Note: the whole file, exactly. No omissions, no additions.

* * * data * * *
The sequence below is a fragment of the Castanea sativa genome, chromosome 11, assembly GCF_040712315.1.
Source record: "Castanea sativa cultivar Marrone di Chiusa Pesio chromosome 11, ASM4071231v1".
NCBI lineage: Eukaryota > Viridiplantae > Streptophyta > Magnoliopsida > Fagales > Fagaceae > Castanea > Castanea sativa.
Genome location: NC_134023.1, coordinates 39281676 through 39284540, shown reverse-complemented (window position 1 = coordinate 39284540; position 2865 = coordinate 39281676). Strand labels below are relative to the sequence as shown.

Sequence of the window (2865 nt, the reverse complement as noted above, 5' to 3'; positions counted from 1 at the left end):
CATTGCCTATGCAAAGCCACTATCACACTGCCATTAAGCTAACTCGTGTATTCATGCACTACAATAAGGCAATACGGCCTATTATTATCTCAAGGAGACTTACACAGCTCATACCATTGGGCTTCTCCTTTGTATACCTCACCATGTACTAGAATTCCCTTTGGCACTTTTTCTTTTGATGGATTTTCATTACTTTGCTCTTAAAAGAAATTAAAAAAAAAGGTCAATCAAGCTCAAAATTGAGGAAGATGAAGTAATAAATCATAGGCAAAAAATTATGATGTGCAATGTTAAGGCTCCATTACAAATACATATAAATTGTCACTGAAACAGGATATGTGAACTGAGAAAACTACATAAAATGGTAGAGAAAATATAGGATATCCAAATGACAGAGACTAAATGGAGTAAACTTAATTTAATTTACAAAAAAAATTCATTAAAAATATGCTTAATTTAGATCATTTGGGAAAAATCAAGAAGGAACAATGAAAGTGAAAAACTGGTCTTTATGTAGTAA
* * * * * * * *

The sequence below is a fragment of the Castanea sativa genome, chromosome 11, assembly GCF_040712315.1.
Source record: "Castanea sativa cultivar Marrone di Chiusa Pesio chromosome 11, ASM4071231v1".
NCBI lineage: Eukaryota > Viridiplantae > Streptophyta > Magnoliopsida > Fagales > Fagaceae > Castanea > Castanea sativa.
Genome location: NC_134023.1, coordinates 39281676 through 39284540, shown reverse-complemented (window position 1 = coordinate 39284540; position 2865 = coordinate 39281676). Strand labels below are relative to the sequence as shown.

Sequence of the window (2865 nt, the reverse complement as noted above, 5' to 3'; positions counted from 1 at the left end):
CATTGCCTATGCAAAGCCACTATCACACTGCCATTAAGCTAACTCGTGTATTCATGCACTACAATAAGGCAATACGGCCTATTATTATCTCAAGGAGACTTACACAGCTCATACCATTGGGCTTCTCCTTTGTATACCTCACCATGTACTAGAATTCCCTTTGGCACTTTTTCTTTTGATGGATTTTCATTACTTTGCTCTTAAAAGAAATTAAAAAAAAAGGTCAATCAAGCTCAAAATTGAGGAAGATGAAGTAATAAATCATAGGCAAAAAATTATGATGTGCAATGTTAAGGCTCCATTACAAATACATATAAATTGTCACTGAAACAGGATATGTGAACTGAGAAAACTACATAAAATGGTAGAGAAAATATAGGATATCCAAATGACAGAGACTAAATGGAGTAAACTTAATTTAATTTACAAAAAAAATTCATTAAAAATATGCTTAATTTAGATCATTTGGGAAAAATCAAGAAGGAACAATGAAAGTGAAAAACTGGTCTTTATGTAGTAA